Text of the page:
- Proposal development is an iterative process, and perhaps three-fourths of the work involves getting ready to write. Plan to spend more time planning and thinking than you do writing, but allow plenty of time for both pursuits.
- You may have more funding options if you can be flexible about aspects of your project that may be attractive to some foundations or agencies. For example, perhaps some work that you planned to do on the St. Olaf campus can be partially accomplished in the Twin Cities, which may create an opportunity to work with a Twin Cities foundation.
- That being said, don’t change the core aspects of your project to fit the guidelines of a foundation or government opportunity; don’t chase the money.
- Start with a one- or two-page concept draft. This can be a very informal document or outline. The goal is to focus attention on key aspects of the project and to help you shape the case you’ll make:What is the opportunity or problem you want to address?
Why is it important? To whom?
How are you or St. Olaf prepared to address it?
Over what period of time?
What is the context?
What will we know that we don’t know now?
How does this project advance your professional goals and respond to St. Olaf priorities?
What resources are needed to complete the project (time, money, access, collaborators, library materials, software, space)?
What are we proposing to do? Many proposals do not adequately describe activities: Who? When? How? How many?
What else has been tried?
Why do you think this project will succeed?
What will success look like?
How will it be measured?
How will you disseminate results?
Can this project be replicated?
Will the project continue once grant funding ends?
- Circulate your concept draft to colleagues who know the work and those who will help by asking you good questions, including staff in GFR. Consult with your chair, associate dean, associate provost, IIT staff and others. They want to help your project succeed.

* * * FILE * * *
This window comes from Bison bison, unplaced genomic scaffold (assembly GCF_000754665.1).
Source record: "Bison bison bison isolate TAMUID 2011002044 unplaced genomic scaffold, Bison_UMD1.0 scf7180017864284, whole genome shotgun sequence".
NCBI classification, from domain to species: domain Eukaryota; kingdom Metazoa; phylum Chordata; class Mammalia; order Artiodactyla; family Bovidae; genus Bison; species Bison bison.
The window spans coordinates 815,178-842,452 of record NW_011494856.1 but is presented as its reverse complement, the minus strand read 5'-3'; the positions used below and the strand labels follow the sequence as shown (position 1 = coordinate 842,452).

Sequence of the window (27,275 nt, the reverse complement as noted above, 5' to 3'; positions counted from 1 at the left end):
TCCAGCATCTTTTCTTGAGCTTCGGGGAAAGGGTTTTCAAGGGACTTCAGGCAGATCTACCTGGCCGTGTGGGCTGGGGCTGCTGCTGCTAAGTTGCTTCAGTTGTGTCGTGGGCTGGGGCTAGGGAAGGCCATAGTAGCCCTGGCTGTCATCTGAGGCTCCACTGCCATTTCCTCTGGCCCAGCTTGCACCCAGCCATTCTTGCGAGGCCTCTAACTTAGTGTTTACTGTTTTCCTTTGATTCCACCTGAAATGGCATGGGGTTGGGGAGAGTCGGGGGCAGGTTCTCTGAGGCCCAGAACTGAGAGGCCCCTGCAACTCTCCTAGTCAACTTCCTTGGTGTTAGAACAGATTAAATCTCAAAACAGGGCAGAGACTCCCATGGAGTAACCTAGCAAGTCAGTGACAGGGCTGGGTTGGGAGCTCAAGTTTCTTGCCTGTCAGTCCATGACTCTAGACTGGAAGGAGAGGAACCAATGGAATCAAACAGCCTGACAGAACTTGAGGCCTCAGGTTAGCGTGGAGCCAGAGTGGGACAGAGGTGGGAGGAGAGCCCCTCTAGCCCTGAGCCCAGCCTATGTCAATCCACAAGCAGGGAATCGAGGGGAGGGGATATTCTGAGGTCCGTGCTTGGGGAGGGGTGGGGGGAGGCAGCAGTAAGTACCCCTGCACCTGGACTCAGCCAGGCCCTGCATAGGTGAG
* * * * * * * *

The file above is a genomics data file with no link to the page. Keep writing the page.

- Be creative in searching for potential funders. Use online search tools and consult with staff in GFR. It is to your benefit to participate in the search for grant funding, and not completely delegate this task to GFR staff. You are the expert in your field. As you read about funders’ priorities and programs, you may see possibilities and connections that others less familiar with your research goals may miss.
- Begin the search for funding as early as eighteen months prior to your sabbatical.
- If the funding organization permits, be in touch with program officers to get advice on the suitability of your request. Foundation or agency staff are there to help you, and many welcome calls or emails.
- Read the guidelines. Read them again. Follow all instructions. Proposals may be rejected for failure to observe page limitations, type sizes, deadlines, CV formats and other requirements.
- Give careful attention to the organization of your proposal. Use subheads, transitions, summaries and other tools to help the reader. Remember, yours may be one of dozens or hundreds of proposals under review at the same time.
- Know your audience and write accordingly. Will your proposal be reviewed by peers or by other professionals who may not know your field? For many private foundations, a good rule of thumb is to write clearly for the non-expert.
- Anticipate reviewers’ questions and address them in your narrative. Don’t make reviewers guess why you are asking for a research assistant or whether your language skills are good enough to do research abroad or why you require this software.
- Show rather than tell. Use data to support claims. Write with nouns rather than adjectives. Use concrete language.
- In most cases, you can submit proposals for the same or nearly the same project to more than one foundation or agency. But be sure to tailor your proposal to each organization to which you apply. Foundations and agencies have distinct missions and goals. Be sure the proposal reflects what the organization wants to accomplish as well as what you want to do.
- Start the Proposal Clearance process early.
- Be careful of what you ask for, because you may get it.